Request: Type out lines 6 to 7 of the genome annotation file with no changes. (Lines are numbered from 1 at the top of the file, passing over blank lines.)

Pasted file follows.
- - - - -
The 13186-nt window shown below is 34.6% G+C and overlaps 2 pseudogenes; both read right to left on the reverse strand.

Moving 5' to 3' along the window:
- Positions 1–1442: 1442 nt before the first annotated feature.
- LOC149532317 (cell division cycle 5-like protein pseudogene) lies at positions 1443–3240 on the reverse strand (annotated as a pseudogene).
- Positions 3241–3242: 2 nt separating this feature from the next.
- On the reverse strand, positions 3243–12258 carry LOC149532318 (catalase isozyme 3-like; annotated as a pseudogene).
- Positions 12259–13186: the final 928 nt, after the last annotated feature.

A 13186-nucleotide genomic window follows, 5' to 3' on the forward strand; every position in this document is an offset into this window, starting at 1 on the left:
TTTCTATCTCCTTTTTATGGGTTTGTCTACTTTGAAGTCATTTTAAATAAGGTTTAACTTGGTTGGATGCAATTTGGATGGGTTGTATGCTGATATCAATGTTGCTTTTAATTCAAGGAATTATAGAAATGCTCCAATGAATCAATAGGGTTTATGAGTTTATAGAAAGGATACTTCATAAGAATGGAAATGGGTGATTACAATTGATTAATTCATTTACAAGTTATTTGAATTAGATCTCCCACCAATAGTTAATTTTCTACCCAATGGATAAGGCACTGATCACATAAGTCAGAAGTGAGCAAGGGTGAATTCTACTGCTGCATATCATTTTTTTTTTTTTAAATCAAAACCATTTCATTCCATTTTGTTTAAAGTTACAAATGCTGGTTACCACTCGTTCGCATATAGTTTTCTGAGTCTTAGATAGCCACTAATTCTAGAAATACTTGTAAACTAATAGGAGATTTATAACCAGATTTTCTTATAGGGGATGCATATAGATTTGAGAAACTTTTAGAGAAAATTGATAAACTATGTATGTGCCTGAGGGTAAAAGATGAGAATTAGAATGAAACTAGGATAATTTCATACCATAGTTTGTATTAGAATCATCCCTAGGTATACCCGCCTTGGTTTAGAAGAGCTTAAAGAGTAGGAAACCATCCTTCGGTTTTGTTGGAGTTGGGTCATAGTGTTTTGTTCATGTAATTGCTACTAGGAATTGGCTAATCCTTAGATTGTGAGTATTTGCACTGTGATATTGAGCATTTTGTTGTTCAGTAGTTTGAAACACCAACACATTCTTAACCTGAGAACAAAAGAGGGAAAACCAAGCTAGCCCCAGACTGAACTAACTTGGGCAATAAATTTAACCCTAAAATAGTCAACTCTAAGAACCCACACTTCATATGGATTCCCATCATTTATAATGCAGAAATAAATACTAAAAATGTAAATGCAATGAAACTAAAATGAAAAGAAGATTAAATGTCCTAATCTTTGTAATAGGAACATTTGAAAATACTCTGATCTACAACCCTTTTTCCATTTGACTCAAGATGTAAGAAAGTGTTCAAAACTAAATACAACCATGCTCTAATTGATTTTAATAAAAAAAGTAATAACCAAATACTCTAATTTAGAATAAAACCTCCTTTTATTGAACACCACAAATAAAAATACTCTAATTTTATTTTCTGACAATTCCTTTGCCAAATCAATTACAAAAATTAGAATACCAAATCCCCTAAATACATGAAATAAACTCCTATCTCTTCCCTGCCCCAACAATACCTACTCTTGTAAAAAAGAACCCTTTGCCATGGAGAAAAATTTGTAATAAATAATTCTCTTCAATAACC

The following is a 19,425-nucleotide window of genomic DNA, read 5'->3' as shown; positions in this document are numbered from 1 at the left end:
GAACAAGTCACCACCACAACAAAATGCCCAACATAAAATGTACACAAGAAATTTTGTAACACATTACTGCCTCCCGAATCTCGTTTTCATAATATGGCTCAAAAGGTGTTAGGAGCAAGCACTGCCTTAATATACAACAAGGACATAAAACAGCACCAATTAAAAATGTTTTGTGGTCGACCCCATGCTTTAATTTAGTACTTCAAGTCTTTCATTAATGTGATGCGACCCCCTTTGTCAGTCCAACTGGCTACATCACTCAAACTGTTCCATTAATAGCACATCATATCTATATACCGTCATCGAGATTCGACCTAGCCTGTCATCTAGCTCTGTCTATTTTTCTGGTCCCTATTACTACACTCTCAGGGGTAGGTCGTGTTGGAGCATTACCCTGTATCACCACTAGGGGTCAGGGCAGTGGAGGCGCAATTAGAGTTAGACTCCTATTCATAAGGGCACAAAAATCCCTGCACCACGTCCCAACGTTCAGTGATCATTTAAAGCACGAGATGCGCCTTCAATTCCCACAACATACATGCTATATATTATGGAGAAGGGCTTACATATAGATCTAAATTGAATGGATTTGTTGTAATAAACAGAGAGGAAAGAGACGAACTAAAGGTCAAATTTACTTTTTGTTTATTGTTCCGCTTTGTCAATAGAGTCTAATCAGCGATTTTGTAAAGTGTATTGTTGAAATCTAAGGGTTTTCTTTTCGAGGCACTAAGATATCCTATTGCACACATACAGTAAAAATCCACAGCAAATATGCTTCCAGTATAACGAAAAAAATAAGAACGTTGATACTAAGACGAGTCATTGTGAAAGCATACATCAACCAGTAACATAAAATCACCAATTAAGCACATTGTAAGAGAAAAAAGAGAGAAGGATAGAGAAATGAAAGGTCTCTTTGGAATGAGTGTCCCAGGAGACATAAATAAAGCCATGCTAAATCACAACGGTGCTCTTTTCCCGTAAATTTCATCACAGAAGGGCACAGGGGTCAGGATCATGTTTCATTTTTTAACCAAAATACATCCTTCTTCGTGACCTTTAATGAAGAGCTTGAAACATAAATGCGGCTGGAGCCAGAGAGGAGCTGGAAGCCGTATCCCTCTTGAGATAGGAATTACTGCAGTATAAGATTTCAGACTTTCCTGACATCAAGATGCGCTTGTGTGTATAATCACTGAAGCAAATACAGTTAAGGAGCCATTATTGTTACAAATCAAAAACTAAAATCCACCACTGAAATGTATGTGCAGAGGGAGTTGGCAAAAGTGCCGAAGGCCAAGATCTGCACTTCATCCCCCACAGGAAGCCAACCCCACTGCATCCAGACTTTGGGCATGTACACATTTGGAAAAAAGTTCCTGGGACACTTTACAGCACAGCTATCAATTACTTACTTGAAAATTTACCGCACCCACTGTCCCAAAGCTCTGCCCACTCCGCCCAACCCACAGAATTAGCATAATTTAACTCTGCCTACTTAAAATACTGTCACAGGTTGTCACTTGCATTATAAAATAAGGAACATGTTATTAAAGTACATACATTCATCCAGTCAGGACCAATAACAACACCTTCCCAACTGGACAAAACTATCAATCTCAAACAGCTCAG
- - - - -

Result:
- On the reverse strand, positions 3243–12258 carry LOC149532318 (catalase isozyme 3-like; annotated as a pseudogene).
- Positions 12259–13186: the final 928 nt, after the last annotated feature.